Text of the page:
Word of the Week: Lachrymose

lachrymose : /adj./  given to shedding tears easily.  weeping or inclined to weep.  overemotional.  teary.  soppy.

lachrymose  /adj./  1.  I thought I would be lachrymose about everyone leaving the house this week after a long Christmas break, but I was so concerned (freaking out) about the wedding cake I needed to make that I was immensely grateful for an empty house by Thursday morning.

lachrymose  /adj./  2.  My brother's wedding cake and all the subsequent drama took up the bulk of my thoughts and time this week.  On Thursday I spent about four hours baking, frosting and assembling the cake and then about eight hours rolling out fondant, over and over again.  By the end of the day I had only covered one layer and I was completely lachrymose, the tears making streaks through the powdered sugar covering my face.  I told my husband, "I just need to sit down and cry and then I'll feel better."  My son overheard this and questioned my husband about this line of "reasoning."  David just shook his head and said, "It's lethargic for her."  This turned my sobs into choking laughter as I said, "No, it's cathartic."   But even this fit of laughter soon turned lachrymose and the tears rolled again.


lachrymose  /adj./  3.  As I was sobbing into the fondant (talk about "soppy") I kept thinking of that part in Laura Esquivel's book Like Water for Chocolate, when Tita makes the wedding cake and sobs into the batter and then the whole wedding party dissolves into tears of longing after they eat it.  The whole place is wailing and eventually they all cry so hard, everyone becomes sick and the wedding is ruined.  Thankfully no one but the bride and groom ate my lachrymose cake, and they were all smiles.

lachrymose  /adj./  4.  Ethan was asked to be the ring bearer for the wedding.  I am always a bit stressed about having my children be a part of a wedding because they are unpredictable and, well, children.  When it was time for Ethan to make his entrance he became lachrymose and just stood there with tears streaming down his cheeks.  Eventually the groom had to come help the reluctant ring bearer.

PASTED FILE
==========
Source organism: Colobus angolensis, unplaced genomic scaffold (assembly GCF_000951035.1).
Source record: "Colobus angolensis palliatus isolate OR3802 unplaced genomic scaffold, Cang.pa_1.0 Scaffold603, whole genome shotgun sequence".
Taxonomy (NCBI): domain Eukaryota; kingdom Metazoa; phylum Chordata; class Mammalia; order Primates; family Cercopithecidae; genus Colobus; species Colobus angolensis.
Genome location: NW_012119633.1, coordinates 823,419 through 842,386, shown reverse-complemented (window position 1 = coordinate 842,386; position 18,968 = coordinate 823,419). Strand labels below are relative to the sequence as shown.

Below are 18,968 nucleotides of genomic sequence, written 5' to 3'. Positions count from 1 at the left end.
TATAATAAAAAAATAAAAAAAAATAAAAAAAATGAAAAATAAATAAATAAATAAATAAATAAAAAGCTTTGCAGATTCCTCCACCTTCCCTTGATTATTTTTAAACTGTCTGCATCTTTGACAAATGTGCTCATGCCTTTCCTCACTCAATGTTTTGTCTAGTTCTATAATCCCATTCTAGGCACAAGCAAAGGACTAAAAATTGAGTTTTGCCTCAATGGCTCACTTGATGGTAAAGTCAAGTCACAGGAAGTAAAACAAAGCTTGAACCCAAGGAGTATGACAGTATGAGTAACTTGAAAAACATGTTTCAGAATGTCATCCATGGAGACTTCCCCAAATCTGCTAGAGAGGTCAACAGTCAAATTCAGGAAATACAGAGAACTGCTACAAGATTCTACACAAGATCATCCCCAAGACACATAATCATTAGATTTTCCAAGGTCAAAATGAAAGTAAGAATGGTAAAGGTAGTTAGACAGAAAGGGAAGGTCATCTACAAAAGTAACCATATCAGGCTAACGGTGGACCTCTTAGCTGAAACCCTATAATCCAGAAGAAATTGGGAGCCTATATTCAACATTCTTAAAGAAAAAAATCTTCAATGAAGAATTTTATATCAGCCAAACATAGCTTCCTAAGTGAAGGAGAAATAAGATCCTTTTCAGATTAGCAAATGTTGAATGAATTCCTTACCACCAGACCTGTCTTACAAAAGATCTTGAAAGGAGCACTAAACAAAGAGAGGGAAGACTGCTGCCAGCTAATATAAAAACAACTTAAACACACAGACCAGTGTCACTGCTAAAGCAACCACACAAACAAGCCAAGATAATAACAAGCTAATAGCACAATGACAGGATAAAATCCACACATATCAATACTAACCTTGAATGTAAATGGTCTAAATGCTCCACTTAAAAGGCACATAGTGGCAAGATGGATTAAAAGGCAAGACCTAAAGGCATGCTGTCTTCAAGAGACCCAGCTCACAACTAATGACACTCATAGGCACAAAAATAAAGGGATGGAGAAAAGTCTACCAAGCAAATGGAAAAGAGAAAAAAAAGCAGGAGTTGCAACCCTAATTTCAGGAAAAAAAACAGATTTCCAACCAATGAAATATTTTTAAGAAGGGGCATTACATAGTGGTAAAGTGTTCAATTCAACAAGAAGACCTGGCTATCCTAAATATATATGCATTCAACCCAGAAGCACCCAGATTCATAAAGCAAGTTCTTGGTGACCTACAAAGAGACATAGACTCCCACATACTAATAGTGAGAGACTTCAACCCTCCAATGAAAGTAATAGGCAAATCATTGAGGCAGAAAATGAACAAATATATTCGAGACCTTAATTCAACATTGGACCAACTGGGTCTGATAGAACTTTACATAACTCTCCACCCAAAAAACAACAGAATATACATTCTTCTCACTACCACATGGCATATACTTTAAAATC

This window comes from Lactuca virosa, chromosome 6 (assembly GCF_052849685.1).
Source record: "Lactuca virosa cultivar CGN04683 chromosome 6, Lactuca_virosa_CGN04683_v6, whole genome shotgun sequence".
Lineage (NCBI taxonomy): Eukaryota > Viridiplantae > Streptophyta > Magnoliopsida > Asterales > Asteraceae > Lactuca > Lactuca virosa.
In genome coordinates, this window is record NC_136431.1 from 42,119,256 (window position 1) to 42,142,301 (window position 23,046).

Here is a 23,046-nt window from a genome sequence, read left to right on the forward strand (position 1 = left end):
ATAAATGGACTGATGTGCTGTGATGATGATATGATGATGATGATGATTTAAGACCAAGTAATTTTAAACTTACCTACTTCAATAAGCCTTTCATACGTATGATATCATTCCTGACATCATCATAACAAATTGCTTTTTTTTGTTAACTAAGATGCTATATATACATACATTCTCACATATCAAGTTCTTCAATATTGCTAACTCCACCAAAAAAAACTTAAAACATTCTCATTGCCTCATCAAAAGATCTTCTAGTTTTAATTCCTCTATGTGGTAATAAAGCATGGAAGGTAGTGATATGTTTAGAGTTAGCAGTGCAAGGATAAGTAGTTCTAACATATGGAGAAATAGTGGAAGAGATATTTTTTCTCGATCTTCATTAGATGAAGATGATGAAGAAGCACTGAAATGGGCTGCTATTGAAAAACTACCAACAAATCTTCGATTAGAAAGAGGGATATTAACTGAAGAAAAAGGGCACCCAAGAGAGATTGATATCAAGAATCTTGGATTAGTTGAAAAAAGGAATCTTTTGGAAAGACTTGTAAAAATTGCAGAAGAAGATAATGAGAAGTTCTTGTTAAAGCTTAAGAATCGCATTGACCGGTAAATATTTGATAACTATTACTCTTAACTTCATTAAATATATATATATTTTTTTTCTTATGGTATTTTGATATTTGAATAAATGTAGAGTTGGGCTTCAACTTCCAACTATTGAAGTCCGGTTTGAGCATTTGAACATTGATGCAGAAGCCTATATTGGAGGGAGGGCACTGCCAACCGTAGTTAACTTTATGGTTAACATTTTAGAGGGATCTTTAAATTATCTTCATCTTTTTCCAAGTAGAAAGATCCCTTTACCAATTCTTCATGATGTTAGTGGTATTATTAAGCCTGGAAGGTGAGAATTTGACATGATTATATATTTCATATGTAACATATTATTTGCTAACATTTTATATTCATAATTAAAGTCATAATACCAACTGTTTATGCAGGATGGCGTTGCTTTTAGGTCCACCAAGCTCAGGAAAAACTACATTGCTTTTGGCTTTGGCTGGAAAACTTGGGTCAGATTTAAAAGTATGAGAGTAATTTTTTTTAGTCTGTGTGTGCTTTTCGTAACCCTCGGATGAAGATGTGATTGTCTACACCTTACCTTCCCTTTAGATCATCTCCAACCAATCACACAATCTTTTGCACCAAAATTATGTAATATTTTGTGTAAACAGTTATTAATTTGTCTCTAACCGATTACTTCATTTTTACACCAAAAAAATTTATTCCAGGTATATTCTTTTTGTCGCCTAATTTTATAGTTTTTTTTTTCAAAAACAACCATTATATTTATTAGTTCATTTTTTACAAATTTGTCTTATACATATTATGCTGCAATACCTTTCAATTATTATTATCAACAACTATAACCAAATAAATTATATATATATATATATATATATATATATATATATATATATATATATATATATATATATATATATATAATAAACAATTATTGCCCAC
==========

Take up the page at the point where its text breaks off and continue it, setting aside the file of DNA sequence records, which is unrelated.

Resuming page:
lachrymose  /adj./  5.  The most touching part of the whole wedding, for me, came at the wedding luncheon.  My brother, Christian, is deaf and his new bride (Sara) is not.  We had an interpreter there for Christian and his deaf friends, but in an effort to make Christian feel part of their family, Sara's mom had learned all the sign language to a little speech that her dad gave.  She had practiced for hours.  It was one of the sweetest gestures I have ever seen, especially from two people who just gave their precious daughter away.  Both of them had tears in their eyes as he spoke and she earnestly signed their message.  Admittedly I was already lachrymose from the cake, but I couldn't help shedding a few more tears at their generosity. 


lachrymose  /adj./  6.  Last night, instead of scrubbing my kitchen down, I ignored the mess and watched the final installment of Masterpiece Theatre's version of Jane Eyre.  This has long been my favorite book and I found myself lachrymose and sobbing as Jane spoke her feelings aloud to Mr. Rochester.  (Even I have a hard time calling him "Edward.")

"It is a long way off, sir."

"No matter--a girl of your sense will not object to the voyage or
the distance."

"Not the voyage, but the distance:  and then the sea is a barrier--"

"From what, Jane?"

"From England and from Thornfield:  and--"


"From YOU, sir."

I said this almost involuntarily, and, with as little sanction of
free will, my tears gushed out.  I did not cry so as to be heard,
however; I avoided sobbing. 

Jane is a stronger person than I, as I could not help sobbing.  But eventually, even Jane becomes lachrymose.

In listening, I sobbed convulsively; for I could repress what I
endured no longer; I was obliged to yield, and I was shaken from
head to foot with acute distress.  When I did speak, it was only to
express an impetuous wish that I had never been born, or never come
to Thornfield.

I remember the night I read these lines for the first time.  14-years-old, 3-in-the-morning, sobbing uncontrollably in my bed.  I thought my heart would break.  And I stayed up the rest of the night reading, as Jane's fate was as precious and interesting to me as my own. 

All in all, it was a very lachrymose week and, as Jane says, "I was obliged to yield."  Oh, yes.